County Farmers Market to open tomorrow Eggs, crafts, baked goods and more mark event's first Easter

April 02, 1993|By Ellie Baublitz | Ellie Baublitz,Contributing Writer

The Carroll County Farmers Market seems to open earlier every year.

Tomorrow's opening day will be the first Easter Farmers Market for the organization, now in its 22nd year. The hours will be longer, too, from 8:30 a.m. to 3 p.m. The site is still the Carroll County Agriculture Center on Smith Avenue in Westminster.

"One of the vendors suggested doing an Easter Farmers Market, and we always have customers complaining we're not open long enough," said manager Connie Bialecki. "We've always had a good response to the Mother's Day market."

Organizers and vendors are hoping for a good response to this newest Farmers Market. In addition to the usual home-baked foods, Bullock's meats, fresh eggs and crafts, this market will feature many items just for the holiday, including Easter cakes and candies.

"We have 90 spaces rented, mostly crafts, but Karen Shaw will be there with fresh lamb, two ladies will have dyed Ukrainian eggs and there will be different kinds of baskets," said Ms. Bialecki.

"We'll also have Easter plants, miniature roses, violets, hyacinths, tulips, topiaries, pansies -- just a good variety of quality items because it is a juried market," she said.

By juried, Ms. Bialecki means a committee looks at photographs of craft works, seeking unusual items to bring in to the specialty markets.

One out-of-the-ordinary feature is the Ukrainian eggs. Bobbi Kutlik of Berrett is ready for tomorrow with dozens of brightly colored eggs, designed and decorated by a method more than 1,000 years old.

"They're known as Pysanky eggs rather than Ukrainian eggs," Mrs. Kutlik said. "A lot of people think the design is painted on, but it's not."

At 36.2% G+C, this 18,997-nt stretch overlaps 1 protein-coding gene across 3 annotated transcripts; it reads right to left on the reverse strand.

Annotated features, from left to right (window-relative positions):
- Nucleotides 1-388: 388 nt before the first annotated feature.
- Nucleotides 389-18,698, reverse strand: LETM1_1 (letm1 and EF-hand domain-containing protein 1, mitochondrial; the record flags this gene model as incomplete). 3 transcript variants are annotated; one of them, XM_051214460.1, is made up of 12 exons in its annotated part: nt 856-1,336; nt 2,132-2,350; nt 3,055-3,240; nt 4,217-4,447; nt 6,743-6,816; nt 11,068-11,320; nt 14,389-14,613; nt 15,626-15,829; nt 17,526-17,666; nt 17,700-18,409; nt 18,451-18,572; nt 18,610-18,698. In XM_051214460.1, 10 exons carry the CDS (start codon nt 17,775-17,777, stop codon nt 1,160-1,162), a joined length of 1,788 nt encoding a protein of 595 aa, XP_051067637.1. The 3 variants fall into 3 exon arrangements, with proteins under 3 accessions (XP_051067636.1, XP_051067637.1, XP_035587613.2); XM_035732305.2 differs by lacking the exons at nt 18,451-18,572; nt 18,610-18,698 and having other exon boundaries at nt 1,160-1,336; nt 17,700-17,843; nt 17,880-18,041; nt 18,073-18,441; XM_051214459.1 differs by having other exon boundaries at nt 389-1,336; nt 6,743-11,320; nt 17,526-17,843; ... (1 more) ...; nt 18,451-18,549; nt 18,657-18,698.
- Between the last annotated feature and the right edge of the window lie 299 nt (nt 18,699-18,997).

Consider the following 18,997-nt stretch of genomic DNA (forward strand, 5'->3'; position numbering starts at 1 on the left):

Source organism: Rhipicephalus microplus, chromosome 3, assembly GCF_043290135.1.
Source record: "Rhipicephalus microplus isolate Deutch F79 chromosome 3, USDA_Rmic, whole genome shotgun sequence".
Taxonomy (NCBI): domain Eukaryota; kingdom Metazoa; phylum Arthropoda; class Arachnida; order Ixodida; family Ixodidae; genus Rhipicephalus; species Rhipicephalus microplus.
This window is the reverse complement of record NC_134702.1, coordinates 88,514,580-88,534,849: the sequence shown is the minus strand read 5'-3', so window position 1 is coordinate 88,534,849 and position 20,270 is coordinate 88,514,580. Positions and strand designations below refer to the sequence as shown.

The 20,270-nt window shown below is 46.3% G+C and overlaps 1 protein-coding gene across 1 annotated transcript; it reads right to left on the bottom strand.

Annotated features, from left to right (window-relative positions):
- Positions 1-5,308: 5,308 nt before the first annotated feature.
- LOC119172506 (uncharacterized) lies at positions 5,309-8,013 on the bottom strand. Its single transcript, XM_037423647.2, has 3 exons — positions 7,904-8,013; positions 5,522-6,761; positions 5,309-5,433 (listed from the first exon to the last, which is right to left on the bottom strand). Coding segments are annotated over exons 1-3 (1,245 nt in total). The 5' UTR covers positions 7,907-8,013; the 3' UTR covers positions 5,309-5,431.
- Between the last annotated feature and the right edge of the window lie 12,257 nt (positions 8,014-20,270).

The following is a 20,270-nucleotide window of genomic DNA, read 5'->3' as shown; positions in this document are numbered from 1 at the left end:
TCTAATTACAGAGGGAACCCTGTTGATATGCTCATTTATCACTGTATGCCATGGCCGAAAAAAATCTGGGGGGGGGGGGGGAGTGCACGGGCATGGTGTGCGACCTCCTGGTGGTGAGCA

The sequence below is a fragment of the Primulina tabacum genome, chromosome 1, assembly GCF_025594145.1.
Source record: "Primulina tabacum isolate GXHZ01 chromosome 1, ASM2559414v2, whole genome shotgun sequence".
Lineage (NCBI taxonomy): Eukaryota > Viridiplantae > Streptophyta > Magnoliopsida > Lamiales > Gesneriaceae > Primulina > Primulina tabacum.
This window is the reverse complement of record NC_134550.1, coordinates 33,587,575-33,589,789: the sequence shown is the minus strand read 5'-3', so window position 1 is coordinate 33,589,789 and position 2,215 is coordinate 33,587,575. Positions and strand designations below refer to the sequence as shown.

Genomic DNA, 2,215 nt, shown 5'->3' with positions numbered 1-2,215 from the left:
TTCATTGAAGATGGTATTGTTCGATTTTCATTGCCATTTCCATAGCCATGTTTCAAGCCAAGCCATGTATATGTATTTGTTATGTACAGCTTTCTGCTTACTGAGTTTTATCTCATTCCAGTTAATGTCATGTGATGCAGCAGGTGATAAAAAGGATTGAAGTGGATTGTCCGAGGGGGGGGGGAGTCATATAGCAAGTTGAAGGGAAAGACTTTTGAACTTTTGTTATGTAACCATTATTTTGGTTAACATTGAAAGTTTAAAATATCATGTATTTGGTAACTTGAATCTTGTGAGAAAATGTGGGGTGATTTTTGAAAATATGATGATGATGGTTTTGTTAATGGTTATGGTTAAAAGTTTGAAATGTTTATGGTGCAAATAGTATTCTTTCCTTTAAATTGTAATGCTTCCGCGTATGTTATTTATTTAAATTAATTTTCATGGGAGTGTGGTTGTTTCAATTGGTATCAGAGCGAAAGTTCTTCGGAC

Instead, the design is put on using a specialized tool to draw the design with beeswax, then the egg, preferably emptied and dried out, is dyed one color at a time, from lighter to darker colors.

"I've never done it, but I'm told it's the same principle as batik," Mrs. Kutlik said.

The glossy eggs are varnished to protect them and help them last for years -- if handled with care, of course. They can be used on egg trees or as decorations in a little basket or napkin ring and as gifts.

Mrs. Kutlik also has a handout to give to buyers explaining the history of Pysanky and what some of the symbols on the eggs mean.

Naturally, the Easter Bunny will put in an appearance and hand out treats. And visitors will be eligible to win Easter baskets: Just check the lollipop you get upon entering. If it has a colored stem, you get an Easter basket.

The only thing missing at this market will be demonstrations of a craft, a favorite market feature during the summer.

"Some crafters do sit and work while they're at their space, but there's no formal demonstration," said Ms. Bialecki.

The market will be inside, so it's open rain or shine. Breakfast and lunch will be served all day. Admission is free.

Information: 875-2158.

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